Officials from the National Institute of Standards and Technology (NIST) and the HHS Office for Civil Rights (OCR) say they are seeing some success in spreading the do-it-yourself-style cybersecurity messages contained in a major report released late last December.
The four-volume HHS report “Health Industry Cybersecurity Practices (HICP): Managing Threats and Protecting Patients” contains a wealth of information on how health care organizations of all types and sizes can voluntarily protect themselves – so much information, in fact, that users may become overwhelmed. But the report’s architects tried to break it down into more digestible pieces, and that may have worked.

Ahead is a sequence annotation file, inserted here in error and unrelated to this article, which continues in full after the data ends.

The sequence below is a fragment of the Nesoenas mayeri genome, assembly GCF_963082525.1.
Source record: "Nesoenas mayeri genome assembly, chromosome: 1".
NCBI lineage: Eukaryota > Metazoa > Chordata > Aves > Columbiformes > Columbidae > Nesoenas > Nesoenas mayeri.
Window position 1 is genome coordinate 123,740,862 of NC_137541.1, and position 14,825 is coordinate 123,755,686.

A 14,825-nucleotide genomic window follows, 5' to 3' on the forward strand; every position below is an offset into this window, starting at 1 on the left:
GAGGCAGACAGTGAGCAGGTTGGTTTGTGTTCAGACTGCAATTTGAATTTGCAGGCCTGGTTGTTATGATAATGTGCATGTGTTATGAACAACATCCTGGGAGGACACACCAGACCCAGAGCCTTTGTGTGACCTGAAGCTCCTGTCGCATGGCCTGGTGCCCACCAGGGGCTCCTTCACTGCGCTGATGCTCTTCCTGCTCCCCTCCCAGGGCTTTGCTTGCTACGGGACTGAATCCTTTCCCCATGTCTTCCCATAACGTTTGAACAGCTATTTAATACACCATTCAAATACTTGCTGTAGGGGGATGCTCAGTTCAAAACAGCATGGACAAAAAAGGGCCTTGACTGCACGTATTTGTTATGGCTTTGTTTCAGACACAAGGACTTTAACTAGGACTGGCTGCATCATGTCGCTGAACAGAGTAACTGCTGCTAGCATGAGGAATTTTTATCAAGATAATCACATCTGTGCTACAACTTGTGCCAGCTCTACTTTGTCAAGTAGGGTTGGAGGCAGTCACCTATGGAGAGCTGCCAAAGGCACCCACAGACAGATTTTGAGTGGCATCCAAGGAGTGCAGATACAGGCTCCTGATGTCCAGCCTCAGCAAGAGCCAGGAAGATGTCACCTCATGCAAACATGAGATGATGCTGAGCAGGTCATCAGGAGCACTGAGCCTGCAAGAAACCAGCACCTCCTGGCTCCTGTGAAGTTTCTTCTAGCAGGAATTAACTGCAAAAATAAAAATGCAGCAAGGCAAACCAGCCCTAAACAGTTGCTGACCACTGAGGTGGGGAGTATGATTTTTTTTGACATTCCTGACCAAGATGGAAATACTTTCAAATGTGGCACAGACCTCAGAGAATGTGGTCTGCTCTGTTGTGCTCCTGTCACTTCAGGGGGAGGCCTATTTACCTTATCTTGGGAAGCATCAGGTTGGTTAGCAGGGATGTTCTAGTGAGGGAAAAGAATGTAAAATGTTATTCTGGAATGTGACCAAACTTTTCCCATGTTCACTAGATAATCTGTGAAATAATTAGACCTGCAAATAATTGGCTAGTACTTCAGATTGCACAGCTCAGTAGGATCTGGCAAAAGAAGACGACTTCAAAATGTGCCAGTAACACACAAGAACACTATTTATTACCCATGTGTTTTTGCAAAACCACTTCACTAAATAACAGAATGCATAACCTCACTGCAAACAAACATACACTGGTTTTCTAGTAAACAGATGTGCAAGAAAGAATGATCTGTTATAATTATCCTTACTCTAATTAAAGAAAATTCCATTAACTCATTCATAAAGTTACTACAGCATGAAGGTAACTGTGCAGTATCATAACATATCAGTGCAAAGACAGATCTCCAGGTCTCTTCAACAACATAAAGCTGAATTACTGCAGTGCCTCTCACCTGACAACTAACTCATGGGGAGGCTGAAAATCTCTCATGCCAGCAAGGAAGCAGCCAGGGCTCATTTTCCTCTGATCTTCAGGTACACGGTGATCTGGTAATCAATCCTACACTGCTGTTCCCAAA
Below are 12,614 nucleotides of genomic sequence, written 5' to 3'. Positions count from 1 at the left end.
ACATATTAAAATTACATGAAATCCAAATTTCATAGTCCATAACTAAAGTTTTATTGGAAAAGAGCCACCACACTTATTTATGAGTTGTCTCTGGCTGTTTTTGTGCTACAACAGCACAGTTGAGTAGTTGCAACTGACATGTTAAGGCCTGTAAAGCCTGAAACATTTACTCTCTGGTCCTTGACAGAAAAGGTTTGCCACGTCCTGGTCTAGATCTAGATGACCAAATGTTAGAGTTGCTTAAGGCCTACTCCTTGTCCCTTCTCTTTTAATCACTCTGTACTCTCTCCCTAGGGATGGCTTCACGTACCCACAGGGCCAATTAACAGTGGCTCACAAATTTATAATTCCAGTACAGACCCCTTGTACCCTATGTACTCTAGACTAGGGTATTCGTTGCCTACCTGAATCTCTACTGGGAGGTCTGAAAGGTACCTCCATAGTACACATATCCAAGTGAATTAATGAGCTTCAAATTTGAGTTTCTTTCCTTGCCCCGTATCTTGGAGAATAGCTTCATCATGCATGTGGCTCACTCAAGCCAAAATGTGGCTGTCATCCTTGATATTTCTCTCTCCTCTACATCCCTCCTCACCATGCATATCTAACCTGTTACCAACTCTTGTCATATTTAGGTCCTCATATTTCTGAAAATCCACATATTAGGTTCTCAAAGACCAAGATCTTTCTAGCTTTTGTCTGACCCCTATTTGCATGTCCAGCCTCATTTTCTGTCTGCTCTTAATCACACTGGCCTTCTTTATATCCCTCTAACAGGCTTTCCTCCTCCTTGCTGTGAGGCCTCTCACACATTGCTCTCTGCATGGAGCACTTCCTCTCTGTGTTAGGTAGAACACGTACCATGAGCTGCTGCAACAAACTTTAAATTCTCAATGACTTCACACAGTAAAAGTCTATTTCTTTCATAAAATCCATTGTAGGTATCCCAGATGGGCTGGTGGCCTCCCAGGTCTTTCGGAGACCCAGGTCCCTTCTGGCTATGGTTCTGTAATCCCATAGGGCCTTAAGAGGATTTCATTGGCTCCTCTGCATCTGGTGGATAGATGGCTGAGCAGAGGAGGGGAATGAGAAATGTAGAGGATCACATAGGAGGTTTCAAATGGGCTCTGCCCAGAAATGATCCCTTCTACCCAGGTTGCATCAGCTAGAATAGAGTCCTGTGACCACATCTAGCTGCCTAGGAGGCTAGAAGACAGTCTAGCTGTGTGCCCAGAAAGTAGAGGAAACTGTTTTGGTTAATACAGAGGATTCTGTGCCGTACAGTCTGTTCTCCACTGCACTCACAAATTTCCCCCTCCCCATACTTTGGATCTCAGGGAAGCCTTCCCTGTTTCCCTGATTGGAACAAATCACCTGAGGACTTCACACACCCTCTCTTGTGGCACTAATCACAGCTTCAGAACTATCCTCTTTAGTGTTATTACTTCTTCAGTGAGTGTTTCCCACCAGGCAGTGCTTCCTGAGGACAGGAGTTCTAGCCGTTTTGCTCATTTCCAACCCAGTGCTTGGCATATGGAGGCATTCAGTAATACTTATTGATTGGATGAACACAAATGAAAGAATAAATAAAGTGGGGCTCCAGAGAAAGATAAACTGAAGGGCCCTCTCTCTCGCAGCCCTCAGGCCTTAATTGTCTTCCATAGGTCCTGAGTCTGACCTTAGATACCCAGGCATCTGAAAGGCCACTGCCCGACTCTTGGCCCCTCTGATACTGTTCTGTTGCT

“We have been reaching out to a lot of the health sector conferences and events; however, we have also been lucky that people are asking for us to come to their meetings,” said Julie Chua, risk management lead in the HHS Office of the Chief Information Officer.
“We have been engaging with them, and we know that this is something that they are in need of and they are actually using,” Chua told attendees at the OCR-NIST HIPAA security conference held in Washington, D.C., in October.
With respect to HIPAA compliance, OCR will not look at whether an organization has implemented these recommendations, said Nicholas Heesters, OCR health information privacy specialist. “We are not going to go into an investigation compliance review specifically looking for HICP practices,” Heesters told attendees at the meeting.